Elisabeth: Our movie is about communication and the lack there of.  About a family is full of secrets and lies. To not say things or to protect one another. I think for us, I think that is very human. And the stories we like to tell are about humans doing human things.

You seem to both be in the Jenny Slate business now. I first fell in love with her voice as Marcel the Shell in those online videos. I also loved her vocal performance as the main female dog Gidget in The Secret Life of Pets. But in Obvious Child, she won me over with her acting.

Gillian: We love Jenny. She is our muse for many reasons. And not just that she has that wonderful party voice and amazing comedic talent. She also is a wonderful actor. She has a way of being sad in one moment then making a joke about her sadness and riding that roller coaster of emotions so well in a scene. As an actor, it is not easy to do. But she knows how to juggle those emotions.

There is more female-driven comedies trafficking in what I would call TMI humor. BridemaidsGirls and Amy Schumer’s work as well as Jenny with her “cottage cheese” panties in Obvious Child. You continue that here with some awkward sex scenes.

Elisabeth: Jenny would be the first to say she’s not interested in being provocative for provocative’s sake or raunchy for raunchy’s sake. She is interested in emotional truth. Sometimes she’s strong. Sometimes she’s vulnerable. Sometimes she’s a mess. She wants to show all the ways of being a real woman and the comedy comes from that. Part of every person in this movie is that you see them mess up and try.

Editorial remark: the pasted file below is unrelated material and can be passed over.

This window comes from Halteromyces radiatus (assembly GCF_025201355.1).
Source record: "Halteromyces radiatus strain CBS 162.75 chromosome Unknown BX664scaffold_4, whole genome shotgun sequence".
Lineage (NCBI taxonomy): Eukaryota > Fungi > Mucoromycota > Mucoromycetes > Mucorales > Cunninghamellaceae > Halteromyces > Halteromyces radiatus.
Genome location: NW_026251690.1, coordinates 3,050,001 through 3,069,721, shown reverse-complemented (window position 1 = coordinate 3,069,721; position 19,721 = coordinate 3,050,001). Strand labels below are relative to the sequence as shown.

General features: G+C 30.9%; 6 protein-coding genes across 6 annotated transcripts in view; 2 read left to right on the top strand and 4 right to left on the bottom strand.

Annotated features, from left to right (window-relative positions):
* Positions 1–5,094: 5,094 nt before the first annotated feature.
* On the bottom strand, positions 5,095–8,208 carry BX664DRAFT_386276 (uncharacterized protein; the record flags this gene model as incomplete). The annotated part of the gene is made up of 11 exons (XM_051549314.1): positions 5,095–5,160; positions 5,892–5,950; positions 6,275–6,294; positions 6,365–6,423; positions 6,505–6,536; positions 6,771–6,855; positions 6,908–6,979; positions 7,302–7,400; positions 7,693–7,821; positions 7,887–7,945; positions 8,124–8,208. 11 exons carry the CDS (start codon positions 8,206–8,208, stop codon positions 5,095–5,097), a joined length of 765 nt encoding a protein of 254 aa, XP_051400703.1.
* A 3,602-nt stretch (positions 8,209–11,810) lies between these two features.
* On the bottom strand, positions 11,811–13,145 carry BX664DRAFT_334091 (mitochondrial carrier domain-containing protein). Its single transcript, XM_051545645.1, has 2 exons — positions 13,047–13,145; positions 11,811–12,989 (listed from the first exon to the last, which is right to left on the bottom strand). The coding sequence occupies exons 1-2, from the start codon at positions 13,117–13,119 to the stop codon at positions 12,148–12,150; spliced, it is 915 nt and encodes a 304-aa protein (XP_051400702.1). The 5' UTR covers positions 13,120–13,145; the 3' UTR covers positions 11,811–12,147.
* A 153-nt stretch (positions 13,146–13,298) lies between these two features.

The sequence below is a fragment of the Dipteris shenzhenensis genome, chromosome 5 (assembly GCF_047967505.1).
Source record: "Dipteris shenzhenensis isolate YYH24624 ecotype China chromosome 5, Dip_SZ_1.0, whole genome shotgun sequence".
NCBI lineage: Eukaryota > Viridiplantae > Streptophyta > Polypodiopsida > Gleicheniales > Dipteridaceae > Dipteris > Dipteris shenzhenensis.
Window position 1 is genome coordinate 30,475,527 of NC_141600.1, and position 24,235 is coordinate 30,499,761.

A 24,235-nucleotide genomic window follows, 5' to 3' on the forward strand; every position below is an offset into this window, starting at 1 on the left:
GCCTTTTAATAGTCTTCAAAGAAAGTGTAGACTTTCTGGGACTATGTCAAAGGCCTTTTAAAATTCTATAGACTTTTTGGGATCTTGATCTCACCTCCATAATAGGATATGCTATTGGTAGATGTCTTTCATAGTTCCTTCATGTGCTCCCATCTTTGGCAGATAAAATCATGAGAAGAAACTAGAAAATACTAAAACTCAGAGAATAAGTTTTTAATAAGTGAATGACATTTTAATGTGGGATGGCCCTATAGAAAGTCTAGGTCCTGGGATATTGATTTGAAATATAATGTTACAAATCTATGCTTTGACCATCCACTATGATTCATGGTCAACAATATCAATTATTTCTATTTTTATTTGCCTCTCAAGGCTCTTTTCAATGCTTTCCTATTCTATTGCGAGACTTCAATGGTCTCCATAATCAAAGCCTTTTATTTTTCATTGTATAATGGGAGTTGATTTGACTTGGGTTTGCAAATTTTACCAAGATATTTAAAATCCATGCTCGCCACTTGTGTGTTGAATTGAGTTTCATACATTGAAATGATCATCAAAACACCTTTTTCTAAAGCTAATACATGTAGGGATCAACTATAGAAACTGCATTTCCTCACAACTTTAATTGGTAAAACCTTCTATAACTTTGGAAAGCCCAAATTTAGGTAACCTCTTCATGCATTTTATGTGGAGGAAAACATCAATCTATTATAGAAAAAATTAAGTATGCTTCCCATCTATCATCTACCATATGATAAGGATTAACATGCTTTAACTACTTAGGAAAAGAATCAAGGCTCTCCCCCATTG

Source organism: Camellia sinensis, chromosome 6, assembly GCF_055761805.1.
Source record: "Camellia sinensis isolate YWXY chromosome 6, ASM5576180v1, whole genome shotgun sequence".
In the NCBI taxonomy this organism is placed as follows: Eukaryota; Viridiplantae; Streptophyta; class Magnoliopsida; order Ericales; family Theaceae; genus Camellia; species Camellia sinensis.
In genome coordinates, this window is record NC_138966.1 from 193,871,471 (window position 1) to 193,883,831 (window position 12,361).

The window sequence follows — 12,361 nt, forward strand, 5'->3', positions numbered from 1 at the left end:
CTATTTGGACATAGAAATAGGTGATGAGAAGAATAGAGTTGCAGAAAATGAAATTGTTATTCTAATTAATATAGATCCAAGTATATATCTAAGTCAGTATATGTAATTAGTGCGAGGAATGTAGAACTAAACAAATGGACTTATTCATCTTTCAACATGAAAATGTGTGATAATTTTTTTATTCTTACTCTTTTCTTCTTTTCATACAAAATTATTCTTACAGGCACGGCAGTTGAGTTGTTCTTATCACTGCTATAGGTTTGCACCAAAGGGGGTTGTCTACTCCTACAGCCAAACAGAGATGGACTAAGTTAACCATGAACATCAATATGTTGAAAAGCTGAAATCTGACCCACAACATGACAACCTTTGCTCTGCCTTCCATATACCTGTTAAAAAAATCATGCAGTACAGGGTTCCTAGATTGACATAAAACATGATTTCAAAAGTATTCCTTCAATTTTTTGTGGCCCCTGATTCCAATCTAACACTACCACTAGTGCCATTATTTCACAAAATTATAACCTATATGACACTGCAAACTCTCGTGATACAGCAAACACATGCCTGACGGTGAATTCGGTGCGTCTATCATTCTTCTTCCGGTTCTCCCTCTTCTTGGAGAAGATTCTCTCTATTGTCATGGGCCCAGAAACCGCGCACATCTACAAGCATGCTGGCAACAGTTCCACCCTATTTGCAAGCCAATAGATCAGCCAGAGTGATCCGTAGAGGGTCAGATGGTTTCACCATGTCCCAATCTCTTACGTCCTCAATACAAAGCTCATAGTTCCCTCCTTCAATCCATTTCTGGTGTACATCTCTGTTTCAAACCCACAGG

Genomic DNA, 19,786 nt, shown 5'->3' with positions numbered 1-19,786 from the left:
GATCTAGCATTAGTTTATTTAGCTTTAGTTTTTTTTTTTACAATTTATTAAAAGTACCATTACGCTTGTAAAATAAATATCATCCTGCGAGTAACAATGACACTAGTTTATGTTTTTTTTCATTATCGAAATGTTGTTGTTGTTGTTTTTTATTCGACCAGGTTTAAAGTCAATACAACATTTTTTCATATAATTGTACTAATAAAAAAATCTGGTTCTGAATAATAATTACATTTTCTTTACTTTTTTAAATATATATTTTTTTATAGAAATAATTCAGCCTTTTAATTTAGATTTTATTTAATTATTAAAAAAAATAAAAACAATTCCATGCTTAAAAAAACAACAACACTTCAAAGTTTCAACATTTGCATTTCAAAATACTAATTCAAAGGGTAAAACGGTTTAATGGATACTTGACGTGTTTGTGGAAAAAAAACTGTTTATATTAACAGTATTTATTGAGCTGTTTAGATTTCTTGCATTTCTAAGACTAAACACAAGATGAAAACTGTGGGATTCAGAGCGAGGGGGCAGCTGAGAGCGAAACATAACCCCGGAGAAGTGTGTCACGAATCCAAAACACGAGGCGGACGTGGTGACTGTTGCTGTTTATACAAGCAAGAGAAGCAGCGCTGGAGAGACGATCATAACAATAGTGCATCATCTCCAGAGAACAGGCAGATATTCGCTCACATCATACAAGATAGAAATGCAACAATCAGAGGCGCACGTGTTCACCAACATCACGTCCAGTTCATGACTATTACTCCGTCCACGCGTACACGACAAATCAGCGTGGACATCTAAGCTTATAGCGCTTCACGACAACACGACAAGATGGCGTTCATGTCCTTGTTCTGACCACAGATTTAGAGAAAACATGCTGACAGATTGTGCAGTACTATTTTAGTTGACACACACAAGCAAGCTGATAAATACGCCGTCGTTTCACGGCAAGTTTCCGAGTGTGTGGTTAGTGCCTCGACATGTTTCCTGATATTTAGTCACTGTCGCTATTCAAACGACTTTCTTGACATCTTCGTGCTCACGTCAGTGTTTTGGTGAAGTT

Jenny Slate and Abby Quinn. Courtesy Amazon.

It bothered me when Abby’s character so casually decided to snort heroin for the first time.

Gillian: She is dipping her toe into some serious stuff. But each family member is dipping their toe in, too. The only way they finally find a way of getting out of their mess is by finally communicating. Not a happy ending that occurs with one snap. It’s a long road of just figuring out how to talk to each other. We start showing that with the bathroom scene (when the two daughters and mom finally have a heart to heart on the floor). When the movie credits roll, we want to leave the audience feeling hopeful.

What scene get the biggest reaction?  I am guessing when Jay Duplass as Jenny’s fiance pees on a rash on her leg in the shower.

Gillian: We were just at BAMcinemaFest (in Brooklyn) and that got huge laugh, which was great. This is  a couple who have definitely become a little more like brother and sister instead of a sexual couple. They are no longer doing sexy time in the shower. It’s “Pass the shampoo. I’m cold. Let me get under the water. You just dropped toothpaste on my foot. Pee on my rash.”

Are these characters based on you or people you knew or know?

Gillian: A mish mash of those things. Liz and I both grew up with divorce. Our parents both got divorced when we were teenagers. Like in this movie. And what happened in both of our families is that we became closer to our siblings and our parents through the process.  It was exciting for our family to be able for the first time see each other as real people and not just in these little roles that we sort of carved and dug into and really couldn’t get out of. When we were sitting around trying to figure out what kind of family we wanted to create, it definitely started with our story and grew into something different with real characters who weren’t us any longer.